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Archive for December, 2012

When we left Athens, we started the drive along the coast to the ancient city of Corinth. Before we got there, we stopped at a place to eat lunch that was right beside ofIMG_0610 the modern day Corinth Canal. Construction on the canal started in 1881 and was completed in 1893. It is four miles long and about 23 feet wide. Cut through solid stone and built at sea level, there are no locks involved. But because of the canal being so narrow, it serves very little purpose economically today and is mostly used by tourists with small boats. Even so, it is still impressive to see.

If you were to study the geography of Greece, it is easy to see why the ancient city of Corinth was such a strategic place for military and commercial reasons. Located on a narrow isthmus connecting northern and southern Greece, Corinth was the first century hub of Greek civilization. The narrow isthmus virtually provided southern Greece from any land invasion. A very small military regiment would be able to defend the land with little difficulty. And commercially, anyone traveling north, south, east or west would pass through Corinth with money to spend.

IMG_0602At the time of the Apostle Paul, first century AD, Corinth stretched the four mile distance across the isthmus. It would have been thronging with merchants, IMG_0605sailors, travelers and military. The central focus of Corinth, the Agora, was located near the Corinthian Acropolis which was close to 2000 ft. above sea level. This was the main thoroughfare to go from the Mediterranean Sea to the Aegean Sea, and Corinth took full advantage of that. The merchants shouting to the passing crowds to buy their goods, eating places with delightful smells enticing people to spend their coins, places to rest and spend the night, and many temples for the gods making their fortunes from the very old profession of prostitution. It is believed that the temple of Aphrodite had over 1000 temple prostitutes.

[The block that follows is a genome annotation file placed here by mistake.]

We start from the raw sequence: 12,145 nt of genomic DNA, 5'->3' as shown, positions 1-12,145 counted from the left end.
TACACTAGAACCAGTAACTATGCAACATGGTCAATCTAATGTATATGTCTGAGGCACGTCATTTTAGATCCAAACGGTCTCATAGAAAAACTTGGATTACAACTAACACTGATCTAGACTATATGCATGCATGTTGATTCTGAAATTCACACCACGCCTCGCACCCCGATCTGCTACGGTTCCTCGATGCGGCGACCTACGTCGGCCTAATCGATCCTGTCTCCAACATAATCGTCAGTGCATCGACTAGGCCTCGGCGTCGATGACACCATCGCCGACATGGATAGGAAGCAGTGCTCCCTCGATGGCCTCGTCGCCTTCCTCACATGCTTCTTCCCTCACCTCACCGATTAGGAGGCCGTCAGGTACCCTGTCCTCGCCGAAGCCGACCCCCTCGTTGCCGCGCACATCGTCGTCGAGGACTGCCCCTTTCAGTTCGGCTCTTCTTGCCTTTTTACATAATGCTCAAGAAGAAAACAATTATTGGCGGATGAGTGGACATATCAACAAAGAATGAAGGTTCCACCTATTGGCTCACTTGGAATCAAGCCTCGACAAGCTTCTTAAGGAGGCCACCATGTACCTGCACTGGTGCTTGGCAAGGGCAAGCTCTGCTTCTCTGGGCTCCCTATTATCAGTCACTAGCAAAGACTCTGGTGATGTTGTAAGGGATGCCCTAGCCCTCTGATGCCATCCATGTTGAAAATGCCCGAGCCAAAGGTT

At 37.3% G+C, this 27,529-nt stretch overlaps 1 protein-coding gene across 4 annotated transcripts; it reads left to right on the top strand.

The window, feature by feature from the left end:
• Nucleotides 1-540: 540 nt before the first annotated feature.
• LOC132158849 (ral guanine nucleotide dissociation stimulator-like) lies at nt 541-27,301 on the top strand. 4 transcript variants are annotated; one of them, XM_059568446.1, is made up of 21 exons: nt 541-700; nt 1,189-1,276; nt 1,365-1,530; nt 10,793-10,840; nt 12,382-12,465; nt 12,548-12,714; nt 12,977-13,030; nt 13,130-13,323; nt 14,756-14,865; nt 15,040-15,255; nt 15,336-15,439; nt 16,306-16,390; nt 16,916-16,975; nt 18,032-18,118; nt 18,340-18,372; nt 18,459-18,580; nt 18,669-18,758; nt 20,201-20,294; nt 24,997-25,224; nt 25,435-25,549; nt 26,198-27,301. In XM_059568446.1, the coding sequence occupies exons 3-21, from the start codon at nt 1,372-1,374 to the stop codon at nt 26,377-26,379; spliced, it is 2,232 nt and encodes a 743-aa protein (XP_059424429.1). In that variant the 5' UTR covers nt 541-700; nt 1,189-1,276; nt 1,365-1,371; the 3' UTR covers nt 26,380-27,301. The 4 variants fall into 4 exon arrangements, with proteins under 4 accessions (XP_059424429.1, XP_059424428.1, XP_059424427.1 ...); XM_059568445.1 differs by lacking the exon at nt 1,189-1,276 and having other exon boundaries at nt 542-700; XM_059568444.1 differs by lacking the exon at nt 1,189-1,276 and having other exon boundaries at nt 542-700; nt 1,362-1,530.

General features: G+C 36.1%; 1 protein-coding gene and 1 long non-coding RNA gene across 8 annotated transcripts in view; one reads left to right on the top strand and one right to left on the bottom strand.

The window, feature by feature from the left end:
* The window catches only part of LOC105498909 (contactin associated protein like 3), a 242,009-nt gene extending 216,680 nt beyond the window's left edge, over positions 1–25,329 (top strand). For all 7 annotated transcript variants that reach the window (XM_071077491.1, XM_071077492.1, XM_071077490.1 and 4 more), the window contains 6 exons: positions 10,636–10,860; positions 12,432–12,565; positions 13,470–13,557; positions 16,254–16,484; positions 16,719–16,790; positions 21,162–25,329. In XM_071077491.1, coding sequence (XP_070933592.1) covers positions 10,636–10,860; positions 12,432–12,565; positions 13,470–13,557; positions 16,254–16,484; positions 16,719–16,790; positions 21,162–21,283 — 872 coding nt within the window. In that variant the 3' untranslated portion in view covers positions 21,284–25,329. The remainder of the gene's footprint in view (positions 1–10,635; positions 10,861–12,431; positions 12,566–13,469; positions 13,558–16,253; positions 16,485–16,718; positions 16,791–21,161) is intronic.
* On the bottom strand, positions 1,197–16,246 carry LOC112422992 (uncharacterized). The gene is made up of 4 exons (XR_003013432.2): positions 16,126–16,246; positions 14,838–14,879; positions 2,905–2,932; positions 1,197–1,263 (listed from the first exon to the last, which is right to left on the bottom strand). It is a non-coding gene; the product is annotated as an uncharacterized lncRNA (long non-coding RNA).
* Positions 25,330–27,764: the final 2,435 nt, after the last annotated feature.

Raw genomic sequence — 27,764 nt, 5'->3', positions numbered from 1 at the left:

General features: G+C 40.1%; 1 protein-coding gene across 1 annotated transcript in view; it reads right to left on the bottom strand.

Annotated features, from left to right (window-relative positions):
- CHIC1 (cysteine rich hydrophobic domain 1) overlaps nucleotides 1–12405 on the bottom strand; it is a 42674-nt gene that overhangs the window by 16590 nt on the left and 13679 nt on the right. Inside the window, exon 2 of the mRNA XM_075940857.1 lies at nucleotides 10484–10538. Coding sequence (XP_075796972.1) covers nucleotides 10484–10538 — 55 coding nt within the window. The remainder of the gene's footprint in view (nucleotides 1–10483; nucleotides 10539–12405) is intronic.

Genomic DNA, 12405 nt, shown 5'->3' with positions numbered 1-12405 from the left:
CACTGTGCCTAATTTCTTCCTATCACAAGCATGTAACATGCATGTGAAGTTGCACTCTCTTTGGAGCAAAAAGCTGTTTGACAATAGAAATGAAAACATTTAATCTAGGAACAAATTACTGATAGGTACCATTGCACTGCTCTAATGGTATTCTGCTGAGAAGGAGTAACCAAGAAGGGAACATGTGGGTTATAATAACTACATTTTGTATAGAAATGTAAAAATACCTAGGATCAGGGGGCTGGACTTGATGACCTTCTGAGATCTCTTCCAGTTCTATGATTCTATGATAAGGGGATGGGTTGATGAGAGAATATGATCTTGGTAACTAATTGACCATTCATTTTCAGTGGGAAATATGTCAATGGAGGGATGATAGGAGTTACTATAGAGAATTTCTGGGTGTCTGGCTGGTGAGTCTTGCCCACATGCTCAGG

Because of an earthquake in 1858 which destroyed the city of Corinth, people rebuilt the present day city of Corinth about three miles away on the coast. This allowed unhindered excavation of ancient Corinth that has been going on since that time. One of the most imposing structures found was the temple of Apollo. Seven of the 35 original IMG_0607columns remain standing. And in the middle of all of this hustle and bustle, the Apostle Paul arrives to preach Christianity to the Corinthians. There was a large Jewish population in Corinth that did not like Paul’s message. They accused him before Gallio of breaking the law. The bema, that Paul would have stood on for his trial, has been found in the center of about 30 shops and businesses. Surrounded by unbelieving gentiles and Jewish people, Paul was prepared to defend himself and his message, but Gallio spoke before Paul could utter a word. He told the people that Paul had broken no laws and that they needed to deal with it themselves. So basically the case against Paul was thrown out of court. For those of you that might be interested, the account of this can be found in the Bible in Acts chapter 18.